Of course, promoting weight loss isn’t even fiber’s biggest claim to fame. Heaps of studies indicate that fiber wards off all sorts of serious diseases, including heart disease, diabetes, and diverticulitis, a common colon disorder. Just how powerful is it? A recent study in the Journal of the American Medical Association found that a cholesterol-lowering diet that included fiber-rich foods can be as effective at lowering cholesterol as drugs. Indeed, fiber’s first champion, 1870s cereal baron Dr. John Kellogg, who fed fiber-rich grains to all his patients to cure “poisons in the bowel,” would be mighty gratified to hear about its exalted status.

But he’d be puzzled by its less-than-stellar role in the popular diet plans now sweeping the country. In the Atkins, South Beach, and Glucose Revolution diets, fruits like apples—along with other good fiber sources such as beans and whole-grain breads—are downplayed in favor of fats and lean sources of protein. Why?

The answer lies in the difference between simple and complex carbohydrates—and longtime confusion between the two. Simple carbs like pastries, breads, and snack foods not only raise blood sugar levels, they often come with heaping doses of sugar, fat, and salt, and don’t contain much fiber. Complex carbohydrates, on the other hand, such as whole-grain breads, beans, fruits, and vegetables, generally don’t cause blood sugar levels to spike and do provide plenty of fiber. The diet gurus acknowledge that such carbs are healthier, but their regimens still include way fewer carbs—of both kinds—than most nutritionists recommend.

And fiber gets short shrift in the process. Some of the diets suggest fiber supplements to fill in the gap, particularly in the early stages. But the problem with this notion, say nutritionists like Leslie Bonci, a registered dietitian and author of the American Dietetic Association Guide to Better Digestion, is that supplements don’t provide the full range of nutrients found in food.

Plus, most of them contain primarily one kind of fiber: the soluble version that’s abundant in oats, lentils, beans, many vegetables, and fruits such as apples, oranges, and grapes. Soluble fiber is what’s responsible for fiber’s heart disease protection. It forms a gelatinous goo in the GI tract, which slows the absorption of glucose and fatty acids into the blood. Over time, this reduces cholesterol.

That’s important, but we need to get insoluble fiber, too. It’s found mainly in whole-grain breads and cereals and many vegetables (which tend to contain both types of fiber). Insoluble fiber is what protects your stomach and colon by stimulating the gastrointestinal tract and speeding waste products through the system.

The truth is, most of us don’t get enough of either type, partly because the best fiber sources are foods that people don’t tend to eat regularly. Plus, even some foods that trumpet their fiber content, such as whole-grain breads, often contain as few as 2 grams per slice. The average person gets about 12 grams of fiber a day—equivalent to a bowl of high-fiber cereal and two slices of whole-grain bread—but the recommended daily intake is 20 to 35 grams. And even that amount strikes some as too conservative. Some studies have shown that people with diabetes can benefit by eating up to 70 grams a day.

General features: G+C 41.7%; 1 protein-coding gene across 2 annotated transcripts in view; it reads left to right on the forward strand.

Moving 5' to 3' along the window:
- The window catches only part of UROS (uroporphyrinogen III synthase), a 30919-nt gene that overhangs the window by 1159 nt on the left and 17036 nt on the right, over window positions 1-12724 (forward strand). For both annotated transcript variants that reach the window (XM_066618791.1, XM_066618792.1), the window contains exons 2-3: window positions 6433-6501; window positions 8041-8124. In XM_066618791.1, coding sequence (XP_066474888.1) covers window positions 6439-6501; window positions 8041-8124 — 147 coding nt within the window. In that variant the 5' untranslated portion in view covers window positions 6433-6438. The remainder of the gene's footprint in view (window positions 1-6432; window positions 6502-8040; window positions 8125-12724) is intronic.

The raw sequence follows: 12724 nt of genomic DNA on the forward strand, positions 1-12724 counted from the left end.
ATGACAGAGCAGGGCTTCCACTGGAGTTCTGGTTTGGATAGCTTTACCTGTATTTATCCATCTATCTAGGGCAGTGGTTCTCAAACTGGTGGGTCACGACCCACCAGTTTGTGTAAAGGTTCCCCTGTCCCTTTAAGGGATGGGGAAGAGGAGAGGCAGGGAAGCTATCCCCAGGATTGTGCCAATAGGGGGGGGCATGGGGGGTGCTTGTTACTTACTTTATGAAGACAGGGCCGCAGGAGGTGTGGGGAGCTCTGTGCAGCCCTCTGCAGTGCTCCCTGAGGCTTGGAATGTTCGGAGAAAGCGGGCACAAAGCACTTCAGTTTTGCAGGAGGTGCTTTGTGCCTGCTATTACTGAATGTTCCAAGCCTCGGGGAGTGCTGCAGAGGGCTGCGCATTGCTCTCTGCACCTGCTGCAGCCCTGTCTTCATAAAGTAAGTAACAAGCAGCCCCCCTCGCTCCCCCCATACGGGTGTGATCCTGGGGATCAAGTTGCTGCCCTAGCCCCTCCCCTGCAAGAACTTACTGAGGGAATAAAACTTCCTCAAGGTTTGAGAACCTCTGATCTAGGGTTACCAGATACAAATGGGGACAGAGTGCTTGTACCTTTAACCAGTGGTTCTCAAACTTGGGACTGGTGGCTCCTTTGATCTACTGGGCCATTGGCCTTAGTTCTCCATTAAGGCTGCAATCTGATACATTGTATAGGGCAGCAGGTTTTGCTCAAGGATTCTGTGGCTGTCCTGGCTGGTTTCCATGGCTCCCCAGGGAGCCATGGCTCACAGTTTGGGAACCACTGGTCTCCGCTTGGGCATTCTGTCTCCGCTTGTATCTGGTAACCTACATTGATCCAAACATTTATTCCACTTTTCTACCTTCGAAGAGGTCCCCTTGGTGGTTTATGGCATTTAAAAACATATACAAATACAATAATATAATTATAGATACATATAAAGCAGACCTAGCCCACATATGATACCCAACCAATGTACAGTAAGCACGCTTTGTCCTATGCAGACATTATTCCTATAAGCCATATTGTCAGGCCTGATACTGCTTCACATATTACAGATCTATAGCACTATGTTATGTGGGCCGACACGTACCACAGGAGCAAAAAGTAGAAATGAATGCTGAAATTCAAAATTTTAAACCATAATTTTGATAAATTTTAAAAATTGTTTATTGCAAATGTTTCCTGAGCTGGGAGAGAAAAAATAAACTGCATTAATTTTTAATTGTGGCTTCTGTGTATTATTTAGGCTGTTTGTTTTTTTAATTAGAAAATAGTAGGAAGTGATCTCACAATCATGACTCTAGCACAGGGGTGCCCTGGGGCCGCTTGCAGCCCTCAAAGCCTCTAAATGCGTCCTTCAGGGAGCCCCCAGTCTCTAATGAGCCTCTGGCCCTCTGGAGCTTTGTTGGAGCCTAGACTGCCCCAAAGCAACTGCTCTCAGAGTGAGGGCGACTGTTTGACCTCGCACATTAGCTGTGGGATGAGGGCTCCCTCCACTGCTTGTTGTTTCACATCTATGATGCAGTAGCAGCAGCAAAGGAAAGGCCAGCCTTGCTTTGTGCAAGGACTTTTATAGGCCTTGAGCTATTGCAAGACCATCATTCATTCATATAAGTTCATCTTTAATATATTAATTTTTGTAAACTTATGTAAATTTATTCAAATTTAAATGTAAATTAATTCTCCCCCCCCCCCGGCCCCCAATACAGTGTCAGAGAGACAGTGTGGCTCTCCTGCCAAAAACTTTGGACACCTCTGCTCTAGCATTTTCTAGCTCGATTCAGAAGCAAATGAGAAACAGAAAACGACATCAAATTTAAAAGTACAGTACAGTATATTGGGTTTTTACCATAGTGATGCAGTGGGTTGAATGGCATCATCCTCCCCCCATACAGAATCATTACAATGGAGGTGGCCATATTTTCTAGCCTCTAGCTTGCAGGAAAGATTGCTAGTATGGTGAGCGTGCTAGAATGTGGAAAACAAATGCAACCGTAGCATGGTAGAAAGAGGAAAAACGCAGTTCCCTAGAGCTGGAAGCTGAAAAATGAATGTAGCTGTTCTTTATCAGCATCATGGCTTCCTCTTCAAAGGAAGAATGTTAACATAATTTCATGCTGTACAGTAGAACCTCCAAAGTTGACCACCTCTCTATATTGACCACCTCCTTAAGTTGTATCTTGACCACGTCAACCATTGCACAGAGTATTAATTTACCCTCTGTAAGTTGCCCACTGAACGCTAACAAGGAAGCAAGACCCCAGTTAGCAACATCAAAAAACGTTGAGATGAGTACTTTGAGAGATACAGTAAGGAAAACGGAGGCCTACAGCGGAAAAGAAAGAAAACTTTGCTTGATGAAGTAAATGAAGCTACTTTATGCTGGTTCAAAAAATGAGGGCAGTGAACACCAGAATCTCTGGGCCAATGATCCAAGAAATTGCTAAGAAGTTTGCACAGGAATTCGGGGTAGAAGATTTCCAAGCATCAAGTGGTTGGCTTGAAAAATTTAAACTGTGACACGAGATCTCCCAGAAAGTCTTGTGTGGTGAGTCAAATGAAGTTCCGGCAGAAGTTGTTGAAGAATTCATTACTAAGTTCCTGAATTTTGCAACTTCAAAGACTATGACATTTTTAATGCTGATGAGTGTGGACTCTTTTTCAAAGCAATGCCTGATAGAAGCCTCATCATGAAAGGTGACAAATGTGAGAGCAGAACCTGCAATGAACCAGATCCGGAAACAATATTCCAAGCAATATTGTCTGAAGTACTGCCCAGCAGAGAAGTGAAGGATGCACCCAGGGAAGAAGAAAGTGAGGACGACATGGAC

Physician David Katz, director of the Yale Prevention Research Center and author of The Way to Eat, says the first step in upping your fiber intake is to substitute fiber-rich foods for those you already eat. Take breakfast cereal, for instance. “Most people don’t take advantage of the chance to get more fiber by selecting a brand of cereal with a lot of whole grains,” Katz says. “These are easy to get used to and can provide 4 to 10 grams of fiber per bowl.”

A small change, perhaps—but big enough to save a person’s life. Just ask Harvard University investigators who looked at the dietary records of some 86,000 participants in the long-running Physicians’ Health Study. The researchers found that men ages 40 to 84 who ate a fiber-rich whole-grain cereal every day had a 20 percent lower risk of dying from heart disease over the next several years than those who never ate whole-grain cereals.

It’s also a good idea to get hold of a resource that lists the nutrient content of foods so you can add more fiber to your repertoire. (See the sidebar “Where’s the fiber?” on page 42.) There are probably lots more than you think. Who knew that avocados, for instance, were brimming with fiber?

It’s important, though, to build up your fiber consumption gradually. A sudden surge can cause digestive problems such as gas and constipation, says nutritionist Bonci. Since most people have no idea how much fiber they eat, you’ll need to track your diet for a day or two and count up the grams. (Most food packages list fiber amounts on the label.) Then increase that amount by 3 to 5 g per week until you reach the recommend total.

The low-carb crowd might not approve, but don’t worry: You’ll probably get plenty of thanks from your waistline, and your overall health will benefit, too.

Here is to more balance in diet – and life!

Regards,

Aditya

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One Response

  1. Reblogged this on Joel Lionel Fernandes and commented:
    Good Reading